Proposing Ten Global Priorities for Climate Change and Mental Health Research

18 Feb 2022

A Queensland Centre for Mental Health Research (QCMHR) led study has proposed ten global priorities for climate change and mental health research following consultation with experts across the globe.

Associate Professor Fiona Charlson, who holds joint appointments at QCMHR and UQ’s School of Public Health, said the ten global priorities are needed to advance understanding of how climate change impacts mental health and what can be done to prevent mental health problems or to promote mental health in impacted communities.

The ten global priorities are presented in Figure 1 (left).

“Climate change represents the biggest health threat of our time with overwhelming evidence now linking climate change to detrimental health impacts,” Associate Professor Charlson said.

“Increasing temperatures, more frequent and intense extreme weather events, and air pollution have all been linked to worsened physical health, while the mental health impacts of climate change have received less research attention.

“Therefore, this study was critical – both to draw attention to the mental health impacts of climate change – and to prompt researchers to urgently undertake studies that will inform evidence-based interventions, practices and policies that will safeguard mental health in communities impacted by climate change.”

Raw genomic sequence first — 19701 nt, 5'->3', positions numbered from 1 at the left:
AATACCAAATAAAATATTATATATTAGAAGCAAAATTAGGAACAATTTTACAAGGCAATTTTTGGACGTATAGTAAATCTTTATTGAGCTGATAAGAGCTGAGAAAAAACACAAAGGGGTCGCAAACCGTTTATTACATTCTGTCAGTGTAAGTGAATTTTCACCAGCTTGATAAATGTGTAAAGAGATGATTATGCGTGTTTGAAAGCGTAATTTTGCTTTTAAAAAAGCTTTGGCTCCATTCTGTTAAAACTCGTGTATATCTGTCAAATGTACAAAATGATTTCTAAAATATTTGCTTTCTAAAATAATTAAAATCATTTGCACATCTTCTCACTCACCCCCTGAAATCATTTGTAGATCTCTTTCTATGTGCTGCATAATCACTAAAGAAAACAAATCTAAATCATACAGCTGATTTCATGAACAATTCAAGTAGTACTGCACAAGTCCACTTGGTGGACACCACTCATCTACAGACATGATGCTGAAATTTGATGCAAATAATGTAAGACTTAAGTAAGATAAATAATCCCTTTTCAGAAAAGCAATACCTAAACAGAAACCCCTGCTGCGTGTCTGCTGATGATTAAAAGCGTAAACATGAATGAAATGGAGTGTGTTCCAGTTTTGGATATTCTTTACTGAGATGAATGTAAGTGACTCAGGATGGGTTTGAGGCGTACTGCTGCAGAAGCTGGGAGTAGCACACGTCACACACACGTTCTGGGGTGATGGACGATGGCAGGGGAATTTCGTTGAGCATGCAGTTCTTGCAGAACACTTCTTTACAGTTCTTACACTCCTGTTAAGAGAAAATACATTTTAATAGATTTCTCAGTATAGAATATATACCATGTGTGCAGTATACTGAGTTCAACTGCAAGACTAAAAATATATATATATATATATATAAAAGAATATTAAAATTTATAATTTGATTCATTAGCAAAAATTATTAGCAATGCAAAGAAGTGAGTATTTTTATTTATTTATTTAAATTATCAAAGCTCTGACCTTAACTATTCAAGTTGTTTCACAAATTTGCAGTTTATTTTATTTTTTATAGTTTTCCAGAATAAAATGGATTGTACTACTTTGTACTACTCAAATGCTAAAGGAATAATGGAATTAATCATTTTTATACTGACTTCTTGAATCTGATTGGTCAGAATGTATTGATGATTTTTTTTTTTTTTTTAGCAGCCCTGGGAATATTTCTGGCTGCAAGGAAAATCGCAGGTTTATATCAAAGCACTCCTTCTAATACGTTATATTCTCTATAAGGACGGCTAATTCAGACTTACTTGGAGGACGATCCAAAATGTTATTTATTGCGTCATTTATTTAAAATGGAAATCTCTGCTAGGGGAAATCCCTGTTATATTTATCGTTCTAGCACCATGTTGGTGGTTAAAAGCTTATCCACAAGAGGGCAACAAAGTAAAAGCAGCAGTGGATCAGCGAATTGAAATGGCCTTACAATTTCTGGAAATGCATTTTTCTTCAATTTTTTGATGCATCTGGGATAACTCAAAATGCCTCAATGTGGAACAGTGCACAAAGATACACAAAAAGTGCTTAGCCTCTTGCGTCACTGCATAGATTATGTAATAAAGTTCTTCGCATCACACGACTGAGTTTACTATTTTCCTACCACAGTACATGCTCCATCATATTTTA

With the ten global priorities now mapped out, Associate Professor Charlson hopes that the task of undertaking research in mental health and climate change will now be easier for research organisations around the globe.

“Mental health and climate change are complex challenges on their own, so conducting research to understand how these complex challenges interact and impact the health of people can seem overwhelming,” she said.

“We intend for the priorities presented by our study to serve as a jumping point for organisations to get started with this challenge and know that these priorities will evolve over time as the field of climate change and mental health grows.”

She said that, given the health co-benefits of transitioning to more sustainable ways of living, tackling this threat could be the most significant opportunity to shape the mental health of populations for centuries to come.

“Research on the impacts of climate change on mental health and mental health-related systems will assist decision-makers to develop robust evidence-based mitigation and adaptation policies and plans with the potential for broad benefits to society and the environment,” Associate Professor Charlson said.

“Progressing this research agenda will require a collaborative and global effort.”

This paper was published by the January 2022 issue of Environment International.

Associate Professor Charlson is supported by an Australian National Health and Medical Research Council (NHMRC) Early Career Fellowship (APP1138488) and strategic funding through The University of Queensland.

Contact: Kate Gadenne, 0438 727 895,